How to offset high fertiliser prices in arable crops

Not many people foresaw the rapid rise in fertiliser prices this autumn, even those fortunate enough to have bought at what now looks like the bargain June new-season price of about £300/t for 34.5% ammonium nitrate.

Even that was over £100/t more than the year-earlier price, which led to some holding off from buying, hoping prices would reduce.

Unfortunately, the opposite happened, with prices doubling in just two months, and no signs of any reductions with current prices around £650/t (see “imported ammonium nitrate fertiliser price (34.5%N)”).

See also: AICC data shows how wheat growers can save on N fertiliser

 

At that high level the breakeven ratio – the relationship between nitrogen price and grain value that influences the economic optimum nitrogen rate – changes significantly from previous years.

It’s usually only worth adjusting if the breakeven ratio is some distance away from the standard value of five currently used by the AHDB’s Nutrient Management Guide (RB209).

But at current fertiliser prices, the breakeven ratio is more than 10, which equates to a reduction of 45-65kg N/ha when using the AHDB’s fertiliser calculator to adjust typical 220kg N/ha field rates – depending on how bullish you are on expected feed wheat grain value.

Breakeven ratio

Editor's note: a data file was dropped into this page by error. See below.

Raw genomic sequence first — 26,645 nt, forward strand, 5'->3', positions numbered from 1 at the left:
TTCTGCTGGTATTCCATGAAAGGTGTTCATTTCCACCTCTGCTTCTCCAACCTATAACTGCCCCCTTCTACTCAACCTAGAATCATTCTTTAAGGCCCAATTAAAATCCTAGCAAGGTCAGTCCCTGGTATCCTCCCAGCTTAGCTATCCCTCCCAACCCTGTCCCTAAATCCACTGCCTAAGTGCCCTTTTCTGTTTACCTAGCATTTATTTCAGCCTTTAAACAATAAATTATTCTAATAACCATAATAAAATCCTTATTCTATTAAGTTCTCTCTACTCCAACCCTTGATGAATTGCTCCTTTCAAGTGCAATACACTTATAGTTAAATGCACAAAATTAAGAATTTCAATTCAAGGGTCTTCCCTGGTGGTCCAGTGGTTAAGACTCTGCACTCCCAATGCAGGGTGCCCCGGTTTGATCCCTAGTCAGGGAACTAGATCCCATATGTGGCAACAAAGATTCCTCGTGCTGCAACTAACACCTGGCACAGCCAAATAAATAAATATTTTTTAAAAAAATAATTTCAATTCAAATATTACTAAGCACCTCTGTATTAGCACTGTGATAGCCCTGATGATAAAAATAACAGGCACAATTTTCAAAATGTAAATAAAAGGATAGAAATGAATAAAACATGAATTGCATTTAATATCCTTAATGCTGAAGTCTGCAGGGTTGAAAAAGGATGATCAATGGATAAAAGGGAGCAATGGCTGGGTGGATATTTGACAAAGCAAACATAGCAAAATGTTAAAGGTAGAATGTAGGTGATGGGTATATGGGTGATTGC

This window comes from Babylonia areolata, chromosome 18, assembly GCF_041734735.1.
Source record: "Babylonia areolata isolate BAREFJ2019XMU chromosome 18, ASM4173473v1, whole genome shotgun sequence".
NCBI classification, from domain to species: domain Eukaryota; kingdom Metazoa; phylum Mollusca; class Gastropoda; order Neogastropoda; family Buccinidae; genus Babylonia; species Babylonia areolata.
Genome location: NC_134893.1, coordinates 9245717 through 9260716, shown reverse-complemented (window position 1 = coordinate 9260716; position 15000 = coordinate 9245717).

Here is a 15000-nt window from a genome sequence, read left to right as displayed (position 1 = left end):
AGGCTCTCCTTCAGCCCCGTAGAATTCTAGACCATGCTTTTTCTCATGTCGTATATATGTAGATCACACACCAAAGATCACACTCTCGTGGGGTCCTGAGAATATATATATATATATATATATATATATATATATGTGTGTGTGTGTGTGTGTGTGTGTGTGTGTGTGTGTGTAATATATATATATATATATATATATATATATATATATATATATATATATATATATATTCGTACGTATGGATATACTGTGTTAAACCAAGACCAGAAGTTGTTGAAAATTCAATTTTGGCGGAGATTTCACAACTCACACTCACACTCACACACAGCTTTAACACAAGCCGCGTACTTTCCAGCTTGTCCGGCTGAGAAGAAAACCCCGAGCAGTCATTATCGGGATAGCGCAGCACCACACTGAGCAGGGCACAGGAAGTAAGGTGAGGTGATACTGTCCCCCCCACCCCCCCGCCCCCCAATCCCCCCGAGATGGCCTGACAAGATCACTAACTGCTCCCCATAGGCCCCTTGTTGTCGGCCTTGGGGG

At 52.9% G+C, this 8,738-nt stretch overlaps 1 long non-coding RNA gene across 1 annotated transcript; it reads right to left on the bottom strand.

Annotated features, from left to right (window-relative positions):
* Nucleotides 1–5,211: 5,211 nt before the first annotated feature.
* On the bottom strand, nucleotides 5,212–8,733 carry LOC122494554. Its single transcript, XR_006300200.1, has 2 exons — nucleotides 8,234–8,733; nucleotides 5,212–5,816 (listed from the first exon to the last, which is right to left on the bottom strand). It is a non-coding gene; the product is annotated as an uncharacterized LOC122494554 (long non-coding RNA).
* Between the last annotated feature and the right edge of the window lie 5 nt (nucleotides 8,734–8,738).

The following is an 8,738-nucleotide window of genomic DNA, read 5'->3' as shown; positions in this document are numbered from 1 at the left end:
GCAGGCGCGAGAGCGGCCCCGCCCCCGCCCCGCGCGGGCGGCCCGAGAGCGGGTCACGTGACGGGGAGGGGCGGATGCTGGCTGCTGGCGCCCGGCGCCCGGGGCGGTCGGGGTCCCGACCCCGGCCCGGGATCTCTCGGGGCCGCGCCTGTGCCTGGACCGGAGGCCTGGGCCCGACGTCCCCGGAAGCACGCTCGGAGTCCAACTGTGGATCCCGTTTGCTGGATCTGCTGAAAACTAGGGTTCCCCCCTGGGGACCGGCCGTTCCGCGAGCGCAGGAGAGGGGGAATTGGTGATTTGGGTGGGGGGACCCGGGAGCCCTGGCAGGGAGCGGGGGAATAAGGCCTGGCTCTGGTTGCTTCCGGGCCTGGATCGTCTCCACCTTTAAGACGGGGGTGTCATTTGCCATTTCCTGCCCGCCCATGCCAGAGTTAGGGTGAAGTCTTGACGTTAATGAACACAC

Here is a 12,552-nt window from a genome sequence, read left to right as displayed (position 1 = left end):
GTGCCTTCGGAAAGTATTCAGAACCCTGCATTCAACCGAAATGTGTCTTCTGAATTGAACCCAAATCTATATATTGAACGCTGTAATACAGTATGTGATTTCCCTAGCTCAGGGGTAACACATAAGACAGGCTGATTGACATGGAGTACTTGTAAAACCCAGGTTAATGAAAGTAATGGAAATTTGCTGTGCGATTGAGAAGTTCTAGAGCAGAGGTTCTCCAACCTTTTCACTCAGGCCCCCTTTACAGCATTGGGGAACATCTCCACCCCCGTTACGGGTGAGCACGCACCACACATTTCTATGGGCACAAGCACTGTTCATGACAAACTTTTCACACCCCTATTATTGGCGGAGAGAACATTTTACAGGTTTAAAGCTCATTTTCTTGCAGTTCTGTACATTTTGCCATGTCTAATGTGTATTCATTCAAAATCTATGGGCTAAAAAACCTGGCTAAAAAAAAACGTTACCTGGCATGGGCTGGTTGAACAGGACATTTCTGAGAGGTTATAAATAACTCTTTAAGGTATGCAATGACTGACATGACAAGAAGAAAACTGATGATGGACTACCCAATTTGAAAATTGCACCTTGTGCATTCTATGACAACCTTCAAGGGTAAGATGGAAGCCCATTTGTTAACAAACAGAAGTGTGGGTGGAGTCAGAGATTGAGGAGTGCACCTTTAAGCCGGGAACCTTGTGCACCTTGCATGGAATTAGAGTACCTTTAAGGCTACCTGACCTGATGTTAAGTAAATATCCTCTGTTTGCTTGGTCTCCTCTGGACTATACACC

Growers will, however, have bought nitrogen at a range of prices. That means it is crucial to work out your average cost for every kilogramme of nitrogen bought, says Edward Downing, Frontier crop nutrition technical manager.

“It’s key to understanding what your breakeven ratio is, and an indication of the level of adjustment required.”

For those who still have purchases to make, it will also influence how much more nitrogen they will require as the recommended rate changes, says Tim Kerr, Hutchinsons nutrition manager. 

“The starting point is what product you have in store, what it cost and whether you need any more.”

By considering what you need for a normal recommendation, you will see if the cost a kilogramme takes you to a point where you need to reduce your optimum rate, he explains.

There are a lot of moving parts to consider: grain price, nitrogen cost – including calculating the value of nitrogen in compound fertilisers – and the total amount of fertiliser required, as the economic rate changes in response to those factors.

Effect of fertiliser purchase prices on recommended N rate, quantity required and outlay for a 300ha feed wheat crop

Purchase price

196t at £300/t

144t at £650/t

100t at £300/t; 75t @ £580/t

85t at £450/t; 72t at £650/t

Cost of fertiliser (£/kg)

£0.87

£1.88

£1.22

£1.57

Breakeven ratio

4.8

10.5

6.8

8.7

Change to recommended rate

+5kg N/ha

-55kg N/ha

-20kg N/ha

-40kg N/ha

New recommended rate

225kgN/ha

165kg N/ha

200kg N/ha

180kg N/ha

Total fertiliser required

196t

144t

174t

157t

Total fertiliser cost

£58,800

£93,600

£73,500

£85,050

Assumptions: All nitrogen bought is 34.5% AN. Typical recommended rate: 220kg N/ha Expected grain price: £180/t

Source: AHDB N Fertiliser adjustment calculator

Understanding how much to adjust in the field is also a nuanced decision, Mr Downing says.